The worm is turning for two Utahns who could have important jobs in the Donald Trump Administration – Attorney General Sean Reyes and state Rep. Mike Noel.
Last week Reyes flew off in a private plane to points unknown (Washington, D.C.?) and Noel went to Denver for a meeting of Mountain States Legal Foundation – who supports Noel’s appointment to director of the Bureau of Land Management.
Reyes is being considered for the Federal Trade Commission, an independent body that oversees proposed mergers, restraint of trade and other such issues.
Noel recently told UtahPolicy that he believes he has a “good chance” of being appointed BLM director. If that happens, and as director Noel is given his reins by Trump and incoming Interior Sec. Ryan Zinke, there could be big changes in Utah, where the BLM controls thousands of acres of land.
Noel is actually a retiree of the BLM, where he worked for 20 years; he knows the agency intimately and says one of his first actions would be to eliminate the bureau’s law enforcement personnel and armed officers.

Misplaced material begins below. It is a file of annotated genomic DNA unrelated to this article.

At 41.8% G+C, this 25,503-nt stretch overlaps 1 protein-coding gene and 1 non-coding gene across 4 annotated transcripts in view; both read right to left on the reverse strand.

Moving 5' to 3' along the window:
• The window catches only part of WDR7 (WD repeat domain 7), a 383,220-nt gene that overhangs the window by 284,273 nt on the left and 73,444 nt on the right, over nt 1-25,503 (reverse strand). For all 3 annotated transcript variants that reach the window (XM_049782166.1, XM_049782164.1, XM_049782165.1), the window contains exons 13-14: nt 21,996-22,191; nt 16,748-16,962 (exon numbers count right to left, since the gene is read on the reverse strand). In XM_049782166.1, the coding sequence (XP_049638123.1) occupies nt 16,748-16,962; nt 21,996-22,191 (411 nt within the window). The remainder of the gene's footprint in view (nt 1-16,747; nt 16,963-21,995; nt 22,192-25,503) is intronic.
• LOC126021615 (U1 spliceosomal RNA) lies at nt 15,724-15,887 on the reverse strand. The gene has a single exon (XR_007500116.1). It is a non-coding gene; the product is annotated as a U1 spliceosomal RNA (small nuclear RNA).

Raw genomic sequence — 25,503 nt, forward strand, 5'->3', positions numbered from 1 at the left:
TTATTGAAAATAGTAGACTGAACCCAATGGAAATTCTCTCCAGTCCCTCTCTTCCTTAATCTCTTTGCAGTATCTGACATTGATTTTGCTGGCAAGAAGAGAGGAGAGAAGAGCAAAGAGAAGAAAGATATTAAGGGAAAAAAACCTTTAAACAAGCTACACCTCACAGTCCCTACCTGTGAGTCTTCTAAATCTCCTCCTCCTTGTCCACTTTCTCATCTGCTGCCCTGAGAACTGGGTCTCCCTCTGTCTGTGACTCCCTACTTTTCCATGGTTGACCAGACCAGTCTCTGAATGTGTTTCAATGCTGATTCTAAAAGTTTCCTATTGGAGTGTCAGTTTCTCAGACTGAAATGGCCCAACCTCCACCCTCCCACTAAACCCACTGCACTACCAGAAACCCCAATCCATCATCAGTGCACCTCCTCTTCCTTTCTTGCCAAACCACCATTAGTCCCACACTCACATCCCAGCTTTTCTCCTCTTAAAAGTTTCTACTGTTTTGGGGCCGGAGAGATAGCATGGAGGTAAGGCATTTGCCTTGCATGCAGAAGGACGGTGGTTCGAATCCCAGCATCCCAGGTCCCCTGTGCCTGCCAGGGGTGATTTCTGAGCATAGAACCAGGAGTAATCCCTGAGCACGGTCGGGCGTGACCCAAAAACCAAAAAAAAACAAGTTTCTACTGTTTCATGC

The Foundation, made up of public land users, like ranchers, miners and oil producers, takes on a variety of legal challengers – and back’s Noel’s appointment, he said.
The group has produced some public lands leaders in the past, including one former head of the BLM and the Interior Department.
“They asked me to come to speak to them, and I did,” said Noel.
The BLM director’s appointment won’t be made until Zinke is officially approved by the Senate, which should happen this week, Noel added.
Zinke could come to Utah within several weeks, as he has promised various Utah officials that the Beehive State will be one of his first visits.
Here's what we know about Reyes' mystery trip last week.
Reyes' chief of staff Missy Larsen reportedly told people at a cybersecurity symposium in Park City on Friday that Reyes was getting on a private plane that day, but she did not know where he was heading.
UtahPolicy.com reached out to Larsen for comment. She would neither confirm or deny that she made such a statement. At first, Larsen tried to deflect the question, saying she was not in the office on Friday. When we clarified that this declaration was reportedly made at the Park City event, which she was attending, Larsen would not answer further questions.
Multiple attempts to Reyes' political consultant, Alan Crooks, for comment also have not been returned.
UtahPolicy.com reported last week that the chatter surrounding Reyes' possible pick by Trump to head the FTC had intensified, with sources saying he could be tapped for the position within the next two weeks.
If Reyes is picked for the chairman of the Federal Trade Commission, his appointment would be subject to Senate confirmation. The job would likely include a small bump in salary for Utah's top cop.